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You don't have to learn all the things

Everyone who subscribes to my newsletter gets an email from me asking:

What’s the biggest challenge you face as a web developer?

I get back all sorts of interesting responses, but the most common one by a large margin is some variation of:

Keeping up with all the things.

I’ve written about this before, but I want to say it again, because I feel really strong about this.

You don’t have to learn all the things.

You don’t have to learn every new tool that comes out. You don’t have to know all of the major frameworks. You kind of don’t even have to know one of them, though being able to talk about them at least will probably help you get a job.

You don’t have to use Sass or LESS, or Gulp or Grunt or Webpack. You don’t have to know CSS Grid if Flexbox or even old-school floating div’s work well for you.

One of the most exciting things about our industry is also the greatest cause of stress and anxiety: things constantly change.

There’s always something new to learn. You never have to be bored if you enjoy constantly learning new things.

But that doesn’t mean you have to learn all the things. You can pick one or two that you find really interesting and dig deep into them instead.

Be aware of big shifts

I believe it’s more important to be aware of big shifts in our industry rather than chasing after every new thing.

In the movie Frozen, the opening scene is a bunch of burly guys cutting giant chunks of ice out of a frozen pond, loading them up on horse drawn sleighs, and taking them into town. That was the ice-industry before refrigeration.

Then ice factories were created. Instead of cutting it out of lakes, it was manufactured right in town and then delivered to people’s homes instead.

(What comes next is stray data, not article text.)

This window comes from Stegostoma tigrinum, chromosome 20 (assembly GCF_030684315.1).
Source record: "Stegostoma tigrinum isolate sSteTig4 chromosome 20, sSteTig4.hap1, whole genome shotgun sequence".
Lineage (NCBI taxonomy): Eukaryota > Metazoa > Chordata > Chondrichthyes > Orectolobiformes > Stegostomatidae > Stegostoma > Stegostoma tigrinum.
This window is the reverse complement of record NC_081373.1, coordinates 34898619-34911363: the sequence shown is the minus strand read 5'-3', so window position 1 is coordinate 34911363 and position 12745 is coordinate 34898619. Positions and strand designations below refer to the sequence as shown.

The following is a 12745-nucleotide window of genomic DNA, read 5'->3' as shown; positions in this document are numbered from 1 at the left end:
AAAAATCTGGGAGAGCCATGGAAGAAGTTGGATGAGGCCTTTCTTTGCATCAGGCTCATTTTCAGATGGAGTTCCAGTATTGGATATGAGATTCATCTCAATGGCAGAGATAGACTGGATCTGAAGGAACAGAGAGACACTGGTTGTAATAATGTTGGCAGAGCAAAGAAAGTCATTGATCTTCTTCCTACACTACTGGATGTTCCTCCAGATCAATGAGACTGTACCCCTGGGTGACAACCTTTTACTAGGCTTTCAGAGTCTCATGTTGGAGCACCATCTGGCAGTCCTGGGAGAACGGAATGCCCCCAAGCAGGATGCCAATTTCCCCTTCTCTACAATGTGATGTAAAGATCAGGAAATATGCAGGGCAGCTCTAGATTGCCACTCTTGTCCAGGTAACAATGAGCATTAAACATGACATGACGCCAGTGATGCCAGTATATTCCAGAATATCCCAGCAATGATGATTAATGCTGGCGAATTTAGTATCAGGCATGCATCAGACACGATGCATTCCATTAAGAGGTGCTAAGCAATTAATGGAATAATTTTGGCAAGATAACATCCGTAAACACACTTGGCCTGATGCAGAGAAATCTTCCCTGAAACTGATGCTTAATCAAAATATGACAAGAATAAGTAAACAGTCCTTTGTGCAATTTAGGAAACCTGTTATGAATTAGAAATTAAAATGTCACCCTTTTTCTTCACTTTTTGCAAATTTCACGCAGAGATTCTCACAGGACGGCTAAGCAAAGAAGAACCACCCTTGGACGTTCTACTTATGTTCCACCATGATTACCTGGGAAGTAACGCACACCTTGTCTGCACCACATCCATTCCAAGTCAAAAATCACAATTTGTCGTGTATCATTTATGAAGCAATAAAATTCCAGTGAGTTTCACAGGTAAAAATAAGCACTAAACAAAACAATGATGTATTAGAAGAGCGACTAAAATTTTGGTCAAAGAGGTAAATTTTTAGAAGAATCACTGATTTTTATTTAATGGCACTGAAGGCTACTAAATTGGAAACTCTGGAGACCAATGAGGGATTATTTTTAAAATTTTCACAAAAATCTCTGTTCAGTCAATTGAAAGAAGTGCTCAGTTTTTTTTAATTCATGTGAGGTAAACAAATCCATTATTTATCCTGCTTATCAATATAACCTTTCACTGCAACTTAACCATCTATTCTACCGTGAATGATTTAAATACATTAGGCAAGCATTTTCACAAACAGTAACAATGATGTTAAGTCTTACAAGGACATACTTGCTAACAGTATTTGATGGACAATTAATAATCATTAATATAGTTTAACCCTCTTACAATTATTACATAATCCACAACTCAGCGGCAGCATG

Then, of course, in-home refrigeration happened.

I first heard about all this from Guy Kawasaki. As he tells it, no one from the ice harvesting space moved into the ice factory business. Nor did any of the big players in ice manufacturing jump into in-home refrigeration. They all failed to see the big shifts in our space and went out of business.

Paying attention to those big shifts—and learning to sort the signal from the noise—is far more important than knowing all the things.

What are the big shifts in our space?

The big one five years ago was mobile and responsive web design. What’s next?

Honestly, I’m not entirely sure yet. It feels a little too early to tell.

Frameworks are certainly changing the way we build websites today (arguably for the worse), but I see them as more indicators of how people want to work than the change itself. Just as jQuery helped us get better native APIs that made it somewhat obsolete, I think frameworks will, too.

Another thing I think frameworks are indicative of is API-driven websites instead of “directly access a database” sites. That feels like a bigger industry shift to me.

APIs have been around for a while, but both JavaScript frameworks and static site generators make it easier to grab data from decentralized APIs and build HTML with it. And the two can be combined to maximize performance, customization of the content, and so on.

Even the database-driven platform WordPress now bakes-in a content API. We’re seeing more WordPress sites that use it solely as a CMS for authoring content, and then use the API with a static site generator or JavaScript framework to create the front end.

How can you stay aware without learning all the things?

I personally use Twitter for this. I don’t subscribe to a ton of blogs any more, and I only follow around 150 people or so on Twitter.

I tried to diversify my social media circle as much as possible, and when I start to notice trends among different groups bubbling up over and over again, that tells me its something worth paying attention to. I ignore most of the rest.